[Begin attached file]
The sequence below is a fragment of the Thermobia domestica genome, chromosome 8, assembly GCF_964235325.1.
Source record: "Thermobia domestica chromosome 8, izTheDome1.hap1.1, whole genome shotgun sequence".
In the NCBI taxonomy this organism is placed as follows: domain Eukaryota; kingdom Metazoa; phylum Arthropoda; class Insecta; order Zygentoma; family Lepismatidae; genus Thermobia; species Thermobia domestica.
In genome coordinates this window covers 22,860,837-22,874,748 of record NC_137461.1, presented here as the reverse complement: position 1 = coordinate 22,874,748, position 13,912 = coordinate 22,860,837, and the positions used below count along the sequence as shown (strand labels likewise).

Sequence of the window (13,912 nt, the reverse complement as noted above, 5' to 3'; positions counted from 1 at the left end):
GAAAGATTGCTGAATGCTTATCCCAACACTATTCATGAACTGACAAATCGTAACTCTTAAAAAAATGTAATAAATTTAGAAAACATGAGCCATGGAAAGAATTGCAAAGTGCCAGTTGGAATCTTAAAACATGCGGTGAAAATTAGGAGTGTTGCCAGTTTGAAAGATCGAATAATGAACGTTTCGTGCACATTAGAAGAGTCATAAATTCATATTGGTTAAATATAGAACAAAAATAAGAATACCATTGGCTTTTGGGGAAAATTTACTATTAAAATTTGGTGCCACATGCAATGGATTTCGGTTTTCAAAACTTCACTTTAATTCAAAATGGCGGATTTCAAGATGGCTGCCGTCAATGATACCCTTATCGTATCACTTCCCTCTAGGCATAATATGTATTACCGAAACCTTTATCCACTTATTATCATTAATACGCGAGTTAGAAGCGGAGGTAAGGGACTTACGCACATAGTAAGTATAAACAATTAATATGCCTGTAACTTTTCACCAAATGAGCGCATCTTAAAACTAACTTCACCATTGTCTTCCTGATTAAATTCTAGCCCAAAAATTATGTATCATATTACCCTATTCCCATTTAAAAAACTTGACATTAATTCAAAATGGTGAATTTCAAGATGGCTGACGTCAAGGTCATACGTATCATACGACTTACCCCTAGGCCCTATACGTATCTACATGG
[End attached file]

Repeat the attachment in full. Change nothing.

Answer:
The sequence below is a fragment of the Thermobia domestica genome, chromosome 8, assembly GCF_964235325.1.
Source record: "Thermobia domestica chromosome 8, izTheDome1.hap1.1, whole genome shotgun sequence".
In the NCBI taxonomy this organism is placed as follows: domain Eukaryota; kingdom Metazoa; phylum Arthropoda; class Insecta; order Zygentoma; family Lepismatidae; genus Thermobia; species Thermobia domestica.
In genome coordinates this window covers 22,860,837-22,874,748 of record NC_137461.1, presented here as the reverse complement: position 1 = coordinate 22,874,748, position 13,912 = coordinate 22,860,837, and the positions used below count along the sequence as shown (strand labels likewise).

Sequence of the window (13,912 nt, the reverse complement as noted above, 5' to 3'; positions counted from 1 at the left end):
GAAAGATTGCTGAATGCTTATCCCAACACTATTCATGAACTGACAAATCGTAACTCTTAAAAAAATGTAATAAATTTAGAAAACATGAGCCATGGAAAGAATTGCAAAGTGCCAGTTGGAATCTTAAAACATGCGGTGAAAATTAGGAGTGTTGCCAGTTTGAAAGATCGAATAATGAACGTTTCGTGCACATTAGAAGAGTCATAAATTCATATTGGTTAAATATAGAACAAAAATAAGAATACCATTGGCTTTTGGGGAAAATTTACTATTAAAATTTGGTGCCACATGCAATGGATTTCGGTTTTCAAAACTTCACTTTAATTCAAAATGGCGGATTTCAAGATGGCTGCCGTCAATGATACCCTTATCGTATCACTTCCCTCTAGGCATAATATGTATTACCGAAACCTTTATCCACTTATTATCATTAATACGCGAGTTAGAAGCGGAGGTAAGGGACTTACGCACATAGTAAGTATAAACAATTAATATGCCTGTAACTTTTCACCAAATGAGCGCATCTTAAAACTAACTTCACCATTGTCTTCCTGATTAAATTCTAGCCCAAAAATTATGTATCATATTACCCTATTCCCATTTAAAAAACTTGACATTAATTCAAAATGGTGAATTTCAAGATGGCTGACGTCAAGGTCATACGTATCATACGACTTACCCCTAGGCCCTATACGTATCTACATGG